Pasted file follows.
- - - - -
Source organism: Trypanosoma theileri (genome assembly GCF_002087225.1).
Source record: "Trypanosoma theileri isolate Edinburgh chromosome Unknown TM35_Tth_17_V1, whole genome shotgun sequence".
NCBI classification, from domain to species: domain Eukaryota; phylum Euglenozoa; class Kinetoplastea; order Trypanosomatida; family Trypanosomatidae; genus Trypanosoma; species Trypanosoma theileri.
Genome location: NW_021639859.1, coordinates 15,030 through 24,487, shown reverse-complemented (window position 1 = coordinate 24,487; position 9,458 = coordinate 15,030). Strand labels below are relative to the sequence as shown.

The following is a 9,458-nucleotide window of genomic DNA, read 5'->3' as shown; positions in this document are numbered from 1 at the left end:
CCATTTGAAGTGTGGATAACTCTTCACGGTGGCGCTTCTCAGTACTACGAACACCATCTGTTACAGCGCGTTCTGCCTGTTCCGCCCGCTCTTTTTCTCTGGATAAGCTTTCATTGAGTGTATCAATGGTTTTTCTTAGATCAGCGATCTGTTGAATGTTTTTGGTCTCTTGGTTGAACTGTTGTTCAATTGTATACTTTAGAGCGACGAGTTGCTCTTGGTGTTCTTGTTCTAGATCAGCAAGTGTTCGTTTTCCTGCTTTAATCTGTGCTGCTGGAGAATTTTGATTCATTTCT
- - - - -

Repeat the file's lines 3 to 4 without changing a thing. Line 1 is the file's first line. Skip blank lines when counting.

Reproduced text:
NCBI classification, from domain to species: domain Eukaryota; phylum Euglenozoa; class Kinetoplastea; order Trypanosomatida; family Trypanosomatidae; genus Trypanosoma; species Trypanosoma theileri.
Genome location: NW_021639859.1, coordinates 15,030 through 24,487, shown reverse-complemented (window position 1 = coordinate 24,487; position 9,458 = coordinate 15,030). Strand labels below are relative to the sequence as shown.